Capable of handling passenger train speeds of up to 250 kilometers per hour, the new line will be Denmark’s first high speed railway, and its largest rail project for many years. Responsibility for establishing the 60-kilometer line, which will include four tunnels, 88 bridges, and require the expropriation of around 290 hectares of land, fell to Banedanmark, Denmark’s national rail owner-operator. Its stated aim was to construct the line on time and within budget, setting a best-in-class example for all European rail projects, in a competitive market, using state-of-the-art technology. Construction of the new line commenced back in 2012 with completion scheduled for late 2018.
The Banedanmark team used an extensive list of Bentley software on the project including projectwise, which helped ensure data could be shared between all parties involved across 20 different contracts on the project. The connected data environment provided by projectwise was split into pre-tender, post-tender, and as-built information, ensuring that only the right users had access to information relevant to their organisation, contract, and role. This well-coordinated process resulted in contract costs that were 9.3 per cent lower than estimated, and an overall budget saving for Banedanmark of 10 to 15 percent. Microstation, chosen to ensure that all project information could be visualised within a comprehensive modeling environment. The flexibility offered by the DGN format and tools within microstation made it possible for the team to combine data generated using Bentley applications and third-party software for tasks including consistency and clash control, creation of multi-discipline sections or hypermodels, quantity take-offs, quality checks, and high resolution visualisations and animations. Bentley rail track, used to create 3D models of the minimum infrastructure gauge. Built-in Danish design standards and validation enabled Banedanmark to create models and animations approximately 10 times faster than using other techniques. Powercivil for Sweden, which enable the team to easily extract earthworks volumes. The 3D models were then used by the contractors for machine control, increasing the accuracy and speed of works. Finally, mapping functionality within powercivil for Sweden made it possible to exchange data with ArcGIS, Banedanmark’s GIS in operations and maintenance.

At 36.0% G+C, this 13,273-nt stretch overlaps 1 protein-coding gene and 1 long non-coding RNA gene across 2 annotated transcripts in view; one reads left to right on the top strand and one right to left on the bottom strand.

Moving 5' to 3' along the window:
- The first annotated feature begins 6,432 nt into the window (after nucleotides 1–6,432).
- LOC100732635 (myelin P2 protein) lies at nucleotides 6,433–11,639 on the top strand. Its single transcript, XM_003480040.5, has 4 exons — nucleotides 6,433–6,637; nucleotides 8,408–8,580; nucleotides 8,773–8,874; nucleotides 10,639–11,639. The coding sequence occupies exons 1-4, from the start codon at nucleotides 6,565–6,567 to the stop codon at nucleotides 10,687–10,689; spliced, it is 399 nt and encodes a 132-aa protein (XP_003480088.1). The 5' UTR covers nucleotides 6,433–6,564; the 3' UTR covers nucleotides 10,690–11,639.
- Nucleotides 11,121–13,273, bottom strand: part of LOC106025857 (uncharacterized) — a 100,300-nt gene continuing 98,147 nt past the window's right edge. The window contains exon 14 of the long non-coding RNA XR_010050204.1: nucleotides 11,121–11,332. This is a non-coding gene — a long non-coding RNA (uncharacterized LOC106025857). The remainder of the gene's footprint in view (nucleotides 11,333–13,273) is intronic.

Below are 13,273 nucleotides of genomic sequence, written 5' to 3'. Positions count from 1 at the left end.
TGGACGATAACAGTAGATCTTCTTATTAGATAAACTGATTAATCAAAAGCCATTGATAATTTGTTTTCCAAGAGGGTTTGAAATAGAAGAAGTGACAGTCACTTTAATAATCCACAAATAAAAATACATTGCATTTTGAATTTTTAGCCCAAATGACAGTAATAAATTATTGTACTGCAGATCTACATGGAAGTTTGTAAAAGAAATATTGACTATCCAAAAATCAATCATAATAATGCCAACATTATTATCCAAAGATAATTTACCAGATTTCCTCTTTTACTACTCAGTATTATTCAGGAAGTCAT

As a result of its achievements on the Copenhagen – Ringsted project, Banedanmark implemented a strategic project called The digital railway of future. The project’s mission is to look at implementing the same methods and requirements on all construction projects in the future, and to explore the potential for using models and intelligent data generated during design and construction within asset management, implementing a whole lifecycle approach to BIM.
Gita Mohshizadeh, CAD manager, Banedanmark, said, “Bentley’s commitment to providing the tools necessary to support the whole lifecycle of assets and interoperability with other design and construction software means that Banedanmark’s project information is usable, well-coordinated, and well-documented.”